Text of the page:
Breaking down the silos between HR, IT, finance, and operations must start when an employee first onboards. Creating a knowledge base to share information with employees of all levels and implementing personalized portals for employee self-service helps keep everything in one place. This spot is where employees can access what they need without creating bottlenecks or waiting for other people to help them.
At least twice a year, companies should review all tools and services and seek feedback on how—or if—employees are using them. There are likely outdated applications that can either be consolidated to another platform or removed entirely, and the money saved can be invested in other areas to improve employee engagement.
4. Diversify collaboration models. At the start of this decade, the term “Zoom fatigue” only applied to a tired dog that had just run around outside for hours on end. Today, it’s a genuine issue affecting employees all over the globe. Yet, many companies still insist on endless video conferences, adding stress and frustration to an already busy work environment.
Instead, companies should focus on creating custom experiences for employees. No matter the industry, employees crave having choices. Being able to personally select their laptop, their benefits, their desk, and even their swag adds up to happier and more productive workers.
That same model of choice can apply to meetings and collaboration efforts. Sure, some all-staff meetings must occur over a video call, but pair them with more creative outlets, such as a walking meeting or a ThinkWrong brainstorm.
Introducing unique ways for employees to reward or praise their teammates can also inspire innovation across the company. This might mean offering tickets to a local baseball game for the big sports fan in sales, while the art enthusiast gets a gift card to a wine and painting session.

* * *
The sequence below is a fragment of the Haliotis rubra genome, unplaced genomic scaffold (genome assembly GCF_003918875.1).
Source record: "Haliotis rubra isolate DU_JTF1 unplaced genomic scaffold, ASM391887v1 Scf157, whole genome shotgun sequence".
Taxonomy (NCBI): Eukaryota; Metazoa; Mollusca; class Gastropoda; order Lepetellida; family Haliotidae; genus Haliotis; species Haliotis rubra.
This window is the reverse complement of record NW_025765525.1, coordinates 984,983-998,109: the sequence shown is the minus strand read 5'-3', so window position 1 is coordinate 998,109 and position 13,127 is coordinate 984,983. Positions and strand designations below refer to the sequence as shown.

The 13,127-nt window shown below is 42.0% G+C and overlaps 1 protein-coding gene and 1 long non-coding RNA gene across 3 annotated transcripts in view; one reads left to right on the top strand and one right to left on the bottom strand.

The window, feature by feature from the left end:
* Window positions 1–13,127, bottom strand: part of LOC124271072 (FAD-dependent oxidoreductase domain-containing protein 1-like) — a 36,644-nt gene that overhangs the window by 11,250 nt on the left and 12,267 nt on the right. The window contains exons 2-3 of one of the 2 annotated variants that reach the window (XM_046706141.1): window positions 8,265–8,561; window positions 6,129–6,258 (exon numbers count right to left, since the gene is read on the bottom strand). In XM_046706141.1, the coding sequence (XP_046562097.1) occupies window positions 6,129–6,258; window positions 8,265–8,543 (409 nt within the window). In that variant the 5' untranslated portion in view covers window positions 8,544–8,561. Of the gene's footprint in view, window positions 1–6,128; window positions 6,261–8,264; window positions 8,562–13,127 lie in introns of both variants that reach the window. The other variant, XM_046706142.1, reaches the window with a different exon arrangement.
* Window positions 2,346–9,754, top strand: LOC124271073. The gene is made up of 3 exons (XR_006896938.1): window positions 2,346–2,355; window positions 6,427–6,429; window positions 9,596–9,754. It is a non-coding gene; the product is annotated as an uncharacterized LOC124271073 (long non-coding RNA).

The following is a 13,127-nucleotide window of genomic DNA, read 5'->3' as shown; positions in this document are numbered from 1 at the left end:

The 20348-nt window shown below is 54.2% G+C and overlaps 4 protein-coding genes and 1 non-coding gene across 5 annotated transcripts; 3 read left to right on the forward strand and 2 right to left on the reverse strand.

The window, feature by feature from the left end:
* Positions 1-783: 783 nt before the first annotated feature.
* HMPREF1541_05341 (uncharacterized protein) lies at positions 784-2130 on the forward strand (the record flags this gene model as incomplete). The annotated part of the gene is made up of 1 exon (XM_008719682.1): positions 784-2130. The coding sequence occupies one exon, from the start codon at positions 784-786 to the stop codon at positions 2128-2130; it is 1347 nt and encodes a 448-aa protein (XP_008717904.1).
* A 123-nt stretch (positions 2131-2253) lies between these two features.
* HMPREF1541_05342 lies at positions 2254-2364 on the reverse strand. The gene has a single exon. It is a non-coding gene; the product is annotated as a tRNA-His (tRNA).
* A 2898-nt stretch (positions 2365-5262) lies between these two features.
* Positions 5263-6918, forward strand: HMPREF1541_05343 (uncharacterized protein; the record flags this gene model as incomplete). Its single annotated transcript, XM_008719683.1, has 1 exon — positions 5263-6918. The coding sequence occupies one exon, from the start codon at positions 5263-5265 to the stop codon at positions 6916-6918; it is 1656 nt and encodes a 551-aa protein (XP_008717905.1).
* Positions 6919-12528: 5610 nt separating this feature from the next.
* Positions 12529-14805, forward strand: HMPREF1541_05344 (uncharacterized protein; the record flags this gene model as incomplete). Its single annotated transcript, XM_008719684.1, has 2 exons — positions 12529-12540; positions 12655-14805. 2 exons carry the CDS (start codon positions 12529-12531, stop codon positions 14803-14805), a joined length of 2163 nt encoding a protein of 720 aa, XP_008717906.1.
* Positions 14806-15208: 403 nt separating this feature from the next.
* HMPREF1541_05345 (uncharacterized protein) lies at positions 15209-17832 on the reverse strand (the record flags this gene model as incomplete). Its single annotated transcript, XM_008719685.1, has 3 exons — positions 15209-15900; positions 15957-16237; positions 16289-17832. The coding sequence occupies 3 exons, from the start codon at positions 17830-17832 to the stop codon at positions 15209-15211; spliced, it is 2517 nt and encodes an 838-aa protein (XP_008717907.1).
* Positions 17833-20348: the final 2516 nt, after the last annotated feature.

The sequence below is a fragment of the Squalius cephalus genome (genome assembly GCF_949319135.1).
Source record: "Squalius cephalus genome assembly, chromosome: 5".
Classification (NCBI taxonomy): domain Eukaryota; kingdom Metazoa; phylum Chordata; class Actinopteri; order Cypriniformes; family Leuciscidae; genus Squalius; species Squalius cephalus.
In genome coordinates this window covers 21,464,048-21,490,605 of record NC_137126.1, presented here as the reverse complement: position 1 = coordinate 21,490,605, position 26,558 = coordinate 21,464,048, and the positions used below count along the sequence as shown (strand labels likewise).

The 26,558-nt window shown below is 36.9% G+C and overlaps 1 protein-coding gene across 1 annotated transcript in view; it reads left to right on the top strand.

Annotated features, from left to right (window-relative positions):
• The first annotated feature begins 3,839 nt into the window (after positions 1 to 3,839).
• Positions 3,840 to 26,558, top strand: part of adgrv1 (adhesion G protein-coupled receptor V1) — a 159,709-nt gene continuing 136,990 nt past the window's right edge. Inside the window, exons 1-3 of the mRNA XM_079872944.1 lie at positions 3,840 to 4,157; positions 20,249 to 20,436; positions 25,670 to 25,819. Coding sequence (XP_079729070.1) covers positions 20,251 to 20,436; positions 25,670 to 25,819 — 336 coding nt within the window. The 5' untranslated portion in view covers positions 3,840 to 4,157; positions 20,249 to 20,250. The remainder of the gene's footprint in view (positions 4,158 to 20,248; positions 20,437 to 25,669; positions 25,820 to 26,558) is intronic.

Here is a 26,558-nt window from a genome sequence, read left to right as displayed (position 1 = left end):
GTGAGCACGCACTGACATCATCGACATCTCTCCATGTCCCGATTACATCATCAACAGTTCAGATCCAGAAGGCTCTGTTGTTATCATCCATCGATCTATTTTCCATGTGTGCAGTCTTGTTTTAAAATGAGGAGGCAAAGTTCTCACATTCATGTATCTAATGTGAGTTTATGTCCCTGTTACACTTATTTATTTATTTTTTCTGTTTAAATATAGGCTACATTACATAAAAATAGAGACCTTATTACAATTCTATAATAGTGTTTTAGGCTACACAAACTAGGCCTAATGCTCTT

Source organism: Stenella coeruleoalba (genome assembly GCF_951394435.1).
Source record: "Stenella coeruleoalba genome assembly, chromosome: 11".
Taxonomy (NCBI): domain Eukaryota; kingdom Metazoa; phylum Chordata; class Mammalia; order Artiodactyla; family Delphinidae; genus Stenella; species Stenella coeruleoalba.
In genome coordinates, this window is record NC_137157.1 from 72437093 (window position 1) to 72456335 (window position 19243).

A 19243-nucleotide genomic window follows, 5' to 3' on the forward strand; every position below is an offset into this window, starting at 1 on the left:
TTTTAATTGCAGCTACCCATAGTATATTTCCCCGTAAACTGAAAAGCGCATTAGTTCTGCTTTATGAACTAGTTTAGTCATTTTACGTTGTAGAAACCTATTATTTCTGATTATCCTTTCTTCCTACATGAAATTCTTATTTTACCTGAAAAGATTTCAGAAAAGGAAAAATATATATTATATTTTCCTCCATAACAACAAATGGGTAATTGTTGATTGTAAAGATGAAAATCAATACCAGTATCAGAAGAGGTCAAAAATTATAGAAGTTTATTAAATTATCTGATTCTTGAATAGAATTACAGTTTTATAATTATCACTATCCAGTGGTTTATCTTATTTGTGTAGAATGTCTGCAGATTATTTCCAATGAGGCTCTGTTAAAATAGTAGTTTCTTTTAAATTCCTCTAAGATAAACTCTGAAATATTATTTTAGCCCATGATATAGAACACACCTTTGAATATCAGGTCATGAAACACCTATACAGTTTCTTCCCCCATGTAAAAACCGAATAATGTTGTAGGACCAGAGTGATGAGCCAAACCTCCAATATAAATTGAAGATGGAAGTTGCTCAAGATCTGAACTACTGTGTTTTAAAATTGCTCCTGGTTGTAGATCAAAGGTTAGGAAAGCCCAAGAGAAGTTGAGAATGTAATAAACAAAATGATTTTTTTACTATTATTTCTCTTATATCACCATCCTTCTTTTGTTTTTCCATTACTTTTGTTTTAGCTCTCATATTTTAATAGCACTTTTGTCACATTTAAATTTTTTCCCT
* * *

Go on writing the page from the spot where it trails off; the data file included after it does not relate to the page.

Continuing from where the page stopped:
5. Offer easy access to employee services. In a perfect world, nothing would ever go wrong at work, but of course, mistakes happen, technology breaks, and frustrations grow. By making employee services easily accessible, companies can keep those frustrations to a minimum while allowing more time for productivity.
For example, many companies using hybrid work models have implemented systems to reserve meeting rooms. If that process is clunky and unintuitive, employees may forgo it entirely and try to physically grab a room at the time most convenient for them. When enough people skip the process because it’s too cumbersome to complete, it can lead to conflict. Service requests must be simple too. Every employee needs to be able to track an IT or help desk ticket, and ideally, that request should only involve the people it impacts directly.
Automating those processes leads to higher employee engagement and frees up time for HR teams that often must answer the same employee questions. Digital recruitment streamlines the entire recruiting process since there’s no need for back and forth around travel schedules and meeting availability, and digital tools can help automate some of the tedious tasks associated with onboarding.
Hybrid work isn’t going anywhere and employers are starting to realize that inevitability; three in four companies currently have or plan to use a permanent hybrid work model. As technology evolves, companies must continue to evolve alongside it. Strong digital workflows provide the foundation needed to thrive in any environment.
Laura Sue D’Annunzio is chief people officer for NewRocket.